Tropolism Books: Brasilia-Chandigarh: Living With Modernity
Author: Iwan Baan
Publication Date: August 2010
Publisher: Lars Muller
Brasilia-Chandigarh: Living With Modernity is an enchanting book about the daily city life of these two great Twentieth Century capitals. Both cities share common architectural attributes, stemming from their common early-Modernism DNA: the plasticity of concrete, the deep thinking about how to assemble the various aspects city, the ambition (and realization) of building an ideal city in the face of the impossibility of the task. Each spread is a single photograph, and each spread is a world of lives unto itself. The first half is devoted to Brasilia, the second Chandigarh. Iwan Baan captures the city through his watchful camera, and his technique of having people engage (or try to ignore) his camera is a brilliant one: it connects the reader of this book to the city life he is documenting.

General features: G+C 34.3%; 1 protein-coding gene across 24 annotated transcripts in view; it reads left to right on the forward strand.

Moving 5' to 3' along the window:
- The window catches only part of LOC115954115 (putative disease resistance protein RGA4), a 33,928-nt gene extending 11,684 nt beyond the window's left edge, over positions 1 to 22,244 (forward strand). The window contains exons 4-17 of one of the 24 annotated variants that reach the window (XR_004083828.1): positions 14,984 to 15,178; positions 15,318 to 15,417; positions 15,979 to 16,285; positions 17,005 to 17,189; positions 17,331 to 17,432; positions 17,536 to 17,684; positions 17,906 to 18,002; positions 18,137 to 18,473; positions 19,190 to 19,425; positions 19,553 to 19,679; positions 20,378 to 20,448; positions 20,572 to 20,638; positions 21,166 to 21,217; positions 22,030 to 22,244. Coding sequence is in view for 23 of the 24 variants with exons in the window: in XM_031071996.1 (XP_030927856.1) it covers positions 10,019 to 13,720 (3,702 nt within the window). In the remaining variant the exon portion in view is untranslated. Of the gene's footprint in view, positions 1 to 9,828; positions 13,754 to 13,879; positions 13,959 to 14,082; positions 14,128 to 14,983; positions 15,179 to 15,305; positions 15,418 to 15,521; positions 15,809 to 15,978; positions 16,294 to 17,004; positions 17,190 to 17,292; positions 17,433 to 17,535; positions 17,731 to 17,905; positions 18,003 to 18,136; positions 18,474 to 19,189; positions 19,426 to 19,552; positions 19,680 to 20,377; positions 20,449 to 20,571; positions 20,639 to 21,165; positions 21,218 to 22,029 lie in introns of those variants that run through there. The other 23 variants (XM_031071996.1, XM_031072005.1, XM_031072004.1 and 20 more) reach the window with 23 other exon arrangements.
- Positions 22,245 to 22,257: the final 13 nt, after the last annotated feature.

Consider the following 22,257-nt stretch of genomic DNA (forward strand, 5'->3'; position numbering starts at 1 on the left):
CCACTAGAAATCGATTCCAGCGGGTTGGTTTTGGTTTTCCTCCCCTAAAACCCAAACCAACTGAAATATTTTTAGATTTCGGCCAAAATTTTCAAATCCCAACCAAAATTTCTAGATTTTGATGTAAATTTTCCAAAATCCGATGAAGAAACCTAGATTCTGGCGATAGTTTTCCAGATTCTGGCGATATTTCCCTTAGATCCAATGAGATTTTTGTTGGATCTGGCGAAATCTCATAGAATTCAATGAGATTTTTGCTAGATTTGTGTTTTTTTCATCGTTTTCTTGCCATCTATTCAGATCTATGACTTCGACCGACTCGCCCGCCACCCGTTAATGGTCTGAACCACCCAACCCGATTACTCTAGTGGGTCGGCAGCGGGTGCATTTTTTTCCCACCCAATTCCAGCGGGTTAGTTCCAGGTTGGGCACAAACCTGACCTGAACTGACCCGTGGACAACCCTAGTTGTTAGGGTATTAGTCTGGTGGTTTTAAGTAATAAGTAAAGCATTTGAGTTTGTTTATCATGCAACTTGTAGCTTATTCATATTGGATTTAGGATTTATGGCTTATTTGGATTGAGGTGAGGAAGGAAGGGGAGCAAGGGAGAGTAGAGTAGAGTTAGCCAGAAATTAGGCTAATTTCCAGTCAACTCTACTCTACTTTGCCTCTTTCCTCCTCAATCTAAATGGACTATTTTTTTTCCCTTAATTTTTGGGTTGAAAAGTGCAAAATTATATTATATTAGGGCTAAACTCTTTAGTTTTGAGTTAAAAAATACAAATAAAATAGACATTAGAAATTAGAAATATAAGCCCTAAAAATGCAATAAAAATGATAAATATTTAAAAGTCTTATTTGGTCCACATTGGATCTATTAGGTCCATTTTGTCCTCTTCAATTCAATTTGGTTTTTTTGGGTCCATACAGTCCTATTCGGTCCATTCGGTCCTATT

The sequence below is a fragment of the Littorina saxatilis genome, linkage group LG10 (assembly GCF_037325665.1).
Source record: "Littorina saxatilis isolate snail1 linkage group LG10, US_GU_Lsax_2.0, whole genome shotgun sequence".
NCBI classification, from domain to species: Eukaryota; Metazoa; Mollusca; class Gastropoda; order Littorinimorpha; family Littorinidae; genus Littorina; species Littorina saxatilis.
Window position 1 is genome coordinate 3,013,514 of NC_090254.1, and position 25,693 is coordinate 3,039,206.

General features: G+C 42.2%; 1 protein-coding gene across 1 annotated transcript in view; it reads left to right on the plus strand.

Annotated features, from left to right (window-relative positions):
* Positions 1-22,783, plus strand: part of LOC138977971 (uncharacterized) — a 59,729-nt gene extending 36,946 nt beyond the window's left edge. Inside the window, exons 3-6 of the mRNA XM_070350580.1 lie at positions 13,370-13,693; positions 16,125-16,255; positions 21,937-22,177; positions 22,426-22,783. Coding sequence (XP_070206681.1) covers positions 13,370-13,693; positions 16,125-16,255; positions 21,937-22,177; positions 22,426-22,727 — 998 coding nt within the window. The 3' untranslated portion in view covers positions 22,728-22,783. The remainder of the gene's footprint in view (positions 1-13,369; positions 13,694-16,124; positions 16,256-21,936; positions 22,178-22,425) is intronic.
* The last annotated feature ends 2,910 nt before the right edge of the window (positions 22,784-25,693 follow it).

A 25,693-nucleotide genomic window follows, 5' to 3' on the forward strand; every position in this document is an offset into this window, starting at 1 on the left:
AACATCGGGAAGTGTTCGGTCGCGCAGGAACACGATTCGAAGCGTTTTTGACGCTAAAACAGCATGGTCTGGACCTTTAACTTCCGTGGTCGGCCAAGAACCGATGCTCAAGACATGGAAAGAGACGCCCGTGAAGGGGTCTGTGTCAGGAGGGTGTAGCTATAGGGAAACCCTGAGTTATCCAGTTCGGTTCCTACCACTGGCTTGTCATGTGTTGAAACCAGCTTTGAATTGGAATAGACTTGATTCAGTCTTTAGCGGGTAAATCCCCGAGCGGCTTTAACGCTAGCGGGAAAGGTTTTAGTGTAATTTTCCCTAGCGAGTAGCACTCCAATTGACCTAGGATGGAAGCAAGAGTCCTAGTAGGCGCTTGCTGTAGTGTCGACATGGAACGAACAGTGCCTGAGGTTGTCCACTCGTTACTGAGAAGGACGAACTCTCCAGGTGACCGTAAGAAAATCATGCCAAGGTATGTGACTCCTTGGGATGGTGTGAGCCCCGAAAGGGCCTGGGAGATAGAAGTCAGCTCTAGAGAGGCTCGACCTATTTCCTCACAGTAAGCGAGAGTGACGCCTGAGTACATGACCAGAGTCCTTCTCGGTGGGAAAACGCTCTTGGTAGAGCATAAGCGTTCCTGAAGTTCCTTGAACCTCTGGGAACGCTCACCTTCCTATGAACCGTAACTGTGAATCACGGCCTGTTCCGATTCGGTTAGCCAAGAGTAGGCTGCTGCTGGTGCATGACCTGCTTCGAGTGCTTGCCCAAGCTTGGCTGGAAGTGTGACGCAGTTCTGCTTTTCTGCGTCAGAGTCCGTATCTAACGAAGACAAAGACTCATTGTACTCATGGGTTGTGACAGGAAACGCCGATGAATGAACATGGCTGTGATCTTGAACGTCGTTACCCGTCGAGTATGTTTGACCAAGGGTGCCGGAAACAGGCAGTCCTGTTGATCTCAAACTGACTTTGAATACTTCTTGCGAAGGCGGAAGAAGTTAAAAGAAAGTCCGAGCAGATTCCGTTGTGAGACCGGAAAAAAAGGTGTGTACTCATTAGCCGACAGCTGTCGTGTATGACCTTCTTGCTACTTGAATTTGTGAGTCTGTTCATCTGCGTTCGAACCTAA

From the essay by Cees Nooteboom situated between the two halves of the book (and speaking about Brasilia):
Even then, only around ten years after the construction, the tropics had done their work, and human beings had inserted themselves between the design and the practice. To be clear, perhaps you could put it this way: architectural sketches are always silent, whereas cities never are. It is not drawings that live in cities, but people, unpredictable individuals who might at any moment disturb the order that has been designed for them, who may break through the silence of the sketches by making use of that unique instrument that makes a city a city: the human voice.
Having visited one of these cities this year, I found myself transported back to Brazil. Brasilia is beautiful, shining, and entirely unexpected. In the areas I wanted it to be great, it was not. Yet it was great in areas I did not expect, or did not even know to expect: because so much of it is unlike any city anywhere, it felt continually new, without feeling oppressive or alienating. Iwan Baan's photographs are like that feeling. They are inviting, unexpected, and evergreen.
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